what should we have to drink?
Do you remember that absurd nursery rhyme? I thought of it today after a little printing foray landed me in a sea of blue ink which I managed to get on myself and almost everything else in the immediate, and not so immediate, vicinity. But never mind the mess, the print results were pleasing and what is a little blue ink among friends?!
I have found this summer a strange limbo time, for various reasons with which I won't bore you. Even without today's inky exploits reminding me of the old nursery rhyme, I have felt sometimes I am inhabiting an absurd world that no longer makes a great deal of sense and in which I am not sure where I belong.
But it is mid-August; the weather has been glorious; the blackberries are beginning to glow darkly on the bramble bushes and the wild plums are ripening far above my head in the trees that line the rides beside the cornfields and this is a good time.
The country smells of summer - the contented, rich, dusty smell of ripe barley and wheat against the greener scent of long grass, wet with dew in the early morning but quickly drying as the sun climbs higher. The atmosphere is anchoring and seems to dare me to preserve it.
That primeval urge to preserve and squirrel away at this time of year runs pretty deep in Mrs Tittlemouse's soul and this week I have given in. Not to making jam though - I have a jam-making-embargo this year because we have enough jam in my larder from previous years' preserving efforts to feed an army. A large army, at that! Researching other possibilities, I found a recipe for a Russian plum liqueur. Intriguing. Slightly different from some of my other concoctions and safely not in the adding-to-my-jam-mountain category, I thought I'd give it a go.
As I mentioned earlier, the wild plums are are already ripening but harvesting them is not an easy matter. The plum trees are tall - twelve or even fifteen feet high.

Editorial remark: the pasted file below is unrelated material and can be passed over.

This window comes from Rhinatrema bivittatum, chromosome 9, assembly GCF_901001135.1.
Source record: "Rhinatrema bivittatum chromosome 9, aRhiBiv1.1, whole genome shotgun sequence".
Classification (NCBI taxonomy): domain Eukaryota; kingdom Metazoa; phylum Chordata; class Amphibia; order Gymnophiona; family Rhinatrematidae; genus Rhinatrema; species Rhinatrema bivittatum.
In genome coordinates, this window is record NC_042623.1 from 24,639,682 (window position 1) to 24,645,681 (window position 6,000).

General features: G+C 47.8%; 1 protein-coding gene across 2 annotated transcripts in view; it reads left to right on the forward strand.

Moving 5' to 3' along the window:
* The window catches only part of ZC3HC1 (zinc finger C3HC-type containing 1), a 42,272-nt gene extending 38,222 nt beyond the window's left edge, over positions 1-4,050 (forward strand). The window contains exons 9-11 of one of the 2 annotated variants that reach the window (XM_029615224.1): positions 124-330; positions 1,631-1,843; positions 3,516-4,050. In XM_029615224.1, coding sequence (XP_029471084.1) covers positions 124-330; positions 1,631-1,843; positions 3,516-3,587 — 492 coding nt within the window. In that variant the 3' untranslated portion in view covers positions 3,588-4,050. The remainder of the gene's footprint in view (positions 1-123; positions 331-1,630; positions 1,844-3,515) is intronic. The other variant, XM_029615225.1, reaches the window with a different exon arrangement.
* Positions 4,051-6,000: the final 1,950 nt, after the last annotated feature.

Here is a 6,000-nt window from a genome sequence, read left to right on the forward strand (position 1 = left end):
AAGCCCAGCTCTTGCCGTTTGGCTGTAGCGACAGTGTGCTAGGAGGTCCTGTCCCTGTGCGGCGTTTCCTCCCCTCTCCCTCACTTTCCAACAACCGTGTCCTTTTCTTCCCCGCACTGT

And of course the plums sway tantalisingly, right up among the dappled leaves, at their tops.
I have no portable step-ladder high enough to pick them nor are the trees conducive to climbing, at least by me. What to do? A little ingenuity, was called for (and a little compromise). Some of the plums have already begun to fall to the ground. Discarding any with obvious bruising but retaining those that looked intact among those already fallen was a start. And what nature starts, man or woman may encourage, so a little judicious shaking of the tree produced a heavy shower of more. Plenty to half-fill several large jars. Here are some of my first gatherings - the reds a mixture of bright cherry, through garnet and ruby to deep purple with some translucent yellow ones thrown in for good measure
The liqueur recipe, which is my own tweaking of several similar ones, is childs-play. Here it is, in case you should wish to do likewise:
Pick or gather your plums - wild ones, any type, are great, if you can find them, but cultivated ones should work fine too, I guess.
Wash the plums and dry carefully in a clean tea towel. (Discard any obviously bruised or damaged fruit.)
Prick each one with a needle, several times and add to a large glass jar with a sealable lid.
Add sugar - ordinary white granulated sugar is fine - about 300g to 500g fruit.
Add a handful of blanched almonds for every 500g fruit.